Of course we wanted to make sure that it wasn’t just the amp/receiver that was doing such a good job, so we ran the speakers on two different receivers, an Onkyo TX-SR608 and a Denon AVR-3806.  You always hear subtle differences between receivers, but we’ve never heard those differences so clearly.  It’s almost like the speakers removed disappeared into the sound and let us hear every subtle difference in the personality of the two amps.  But in both cases, they sounded excellent.

Coming from a company known for its subwoofers, the HB-1 and HC-1 speakers are really meant to be used in conjunction with a good sub to really get that low frequency punch.  They do well with bass, but you do miss something without the dot-one in your 5.1 setup.  The setup we used got us 4 of the 6 ½ inch woofers, but that still wasn’t enough to replace the need for a good sub.  Luckily, HSU Reseach knows where you can get a good one of those.

Buying Options

HSU recommends using 5 HB-1 MK2 speakers if you want a 5.1 setup, and of course 6 of them for 6.1 and 7 for 7.1.  Doing the math, that comes out to $984 for a 5.1 setup in black satin, that goes up to $1282 for 7.1 – not including the subwoofer.  Obviously the Rosenut veneer adds a bit of a premium to the bottom line. HSU has a few packages built with a subwoofer included.  The Enthusiast 3 is a great package for any home theater, it is a 6.1 setup and costs $1599.

Of course, if you want to get creative, HSU also sells the satellite speakers you can get with the VT-12 for only $40 each.  Using those for the rear surrounds drops the price of a package like the Enthusiast 3 by about $435, getting the price under $1200.  Of course we don’t set prices for HSU Research or their package deals, so don’t quote us on the numbers.  We’re just going off the prices listed on the website.  And again, we haven’t had a chance to demo the satellite speakers yet.  We’ll update the review as soon as we have.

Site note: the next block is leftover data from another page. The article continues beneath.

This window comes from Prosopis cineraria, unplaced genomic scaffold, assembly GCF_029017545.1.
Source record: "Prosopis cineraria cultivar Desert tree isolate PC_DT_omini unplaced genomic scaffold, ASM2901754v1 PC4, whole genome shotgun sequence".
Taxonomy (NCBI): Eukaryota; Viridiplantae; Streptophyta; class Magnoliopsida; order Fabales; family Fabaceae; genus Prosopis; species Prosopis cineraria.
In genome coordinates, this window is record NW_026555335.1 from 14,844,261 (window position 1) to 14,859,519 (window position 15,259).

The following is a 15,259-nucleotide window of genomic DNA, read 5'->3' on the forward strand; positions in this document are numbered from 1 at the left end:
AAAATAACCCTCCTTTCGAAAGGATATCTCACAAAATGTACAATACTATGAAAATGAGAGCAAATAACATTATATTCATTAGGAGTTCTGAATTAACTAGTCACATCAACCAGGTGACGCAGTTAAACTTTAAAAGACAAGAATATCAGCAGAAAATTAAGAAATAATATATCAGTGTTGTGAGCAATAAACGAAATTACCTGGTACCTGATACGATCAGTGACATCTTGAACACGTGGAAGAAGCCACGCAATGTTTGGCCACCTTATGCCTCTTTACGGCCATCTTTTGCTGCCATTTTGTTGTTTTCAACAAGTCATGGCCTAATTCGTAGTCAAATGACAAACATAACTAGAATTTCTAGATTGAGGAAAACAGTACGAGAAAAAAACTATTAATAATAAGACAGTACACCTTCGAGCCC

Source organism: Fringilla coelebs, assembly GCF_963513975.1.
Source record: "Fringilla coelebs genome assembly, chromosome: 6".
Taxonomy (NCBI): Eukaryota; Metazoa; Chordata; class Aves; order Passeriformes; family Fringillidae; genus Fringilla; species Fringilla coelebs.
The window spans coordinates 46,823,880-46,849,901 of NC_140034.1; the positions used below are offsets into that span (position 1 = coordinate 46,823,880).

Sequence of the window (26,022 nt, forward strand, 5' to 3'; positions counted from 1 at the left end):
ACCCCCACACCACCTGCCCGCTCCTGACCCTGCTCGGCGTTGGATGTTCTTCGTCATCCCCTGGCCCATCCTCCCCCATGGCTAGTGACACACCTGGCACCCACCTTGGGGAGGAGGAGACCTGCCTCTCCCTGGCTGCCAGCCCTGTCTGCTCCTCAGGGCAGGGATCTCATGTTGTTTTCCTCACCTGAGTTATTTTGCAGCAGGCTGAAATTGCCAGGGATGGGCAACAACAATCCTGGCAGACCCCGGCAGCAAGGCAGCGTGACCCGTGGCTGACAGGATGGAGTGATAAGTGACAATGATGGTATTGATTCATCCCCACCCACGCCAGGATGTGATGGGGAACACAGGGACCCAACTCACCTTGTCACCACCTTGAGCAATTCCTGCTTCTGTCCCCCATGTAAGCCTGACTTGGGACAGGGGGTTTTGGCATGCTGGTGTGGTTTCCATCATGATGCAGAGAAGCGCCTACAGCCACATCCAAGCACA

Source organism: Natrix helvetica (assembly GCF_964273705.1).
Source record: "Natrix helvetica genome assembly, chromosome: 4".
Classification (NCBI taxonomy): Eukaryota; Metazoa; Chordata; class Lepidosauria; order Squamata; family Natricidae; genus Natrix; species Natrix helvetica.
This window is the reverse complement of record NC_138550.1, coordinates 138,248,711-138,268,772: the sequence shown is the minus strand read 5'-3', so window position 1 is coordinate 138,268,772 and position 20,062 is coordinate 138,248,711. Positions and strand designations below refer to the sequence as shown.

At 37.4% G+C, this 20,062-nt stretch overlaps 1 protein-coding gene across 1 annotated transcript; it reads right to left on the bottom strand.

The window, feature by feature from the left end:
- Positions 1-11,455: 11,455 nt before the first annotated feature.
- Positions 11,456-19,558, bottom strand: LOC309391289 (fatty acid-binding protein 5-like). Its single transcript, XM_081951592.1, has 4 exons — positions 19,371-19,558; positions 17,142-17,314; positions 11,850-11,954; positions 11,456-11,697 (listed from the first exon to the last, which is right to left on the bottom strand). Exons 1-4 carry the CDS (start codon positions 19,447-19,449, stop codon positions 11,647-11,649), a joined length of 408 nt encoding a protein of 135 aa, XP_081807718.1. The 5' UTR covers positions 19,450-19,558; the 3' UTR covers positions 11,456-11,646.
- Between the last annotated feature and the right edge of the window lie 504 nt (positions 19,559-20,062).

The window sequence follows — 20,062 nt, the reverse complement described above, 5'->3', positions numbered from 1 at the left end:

Overall we were very impressed with the HSU Research speakers. If you’re in the market for new speakers, they should certainly be on your short list.  They’ll sound every bit as good as speakers that cost much, much more.  You can thank us later for letting you in on this little gem.

Download Episode #466



Posted by The HT Guys, February 17, 2011 10:58 PM

About The HT Guys

The HT Guys, Ara Derderian and Braden Russell, are Engineers who formerly worked for the Advanced Digital Systems Group (ADSG) of Sony Pictures Entertainment. ADSG was the R&D unit of the sound department producing products for movie theaters and movie studios.

Two of the products they worked on include the DCP-1000 and DADR-5000. The DCP is a digital cinema processor used in movie theaters around the world. The DADR-5000 is a disk-based audio dubber used on Hollywood sound stages.

ADSG was awarded a Technical Academy Award by the Academy of Motion Picture Arts and Sciences in 2000 for the development of the DADR-5000. Ara holds three patents for his development work in Digital Cinema and Digital Audio Recording.

Every week they put together a podcast about High Definition TV and Home Theater. Each episode brings news from the A/V world, helpful product reviews and insights and help in demystifying and simplifying HDTV and home theater.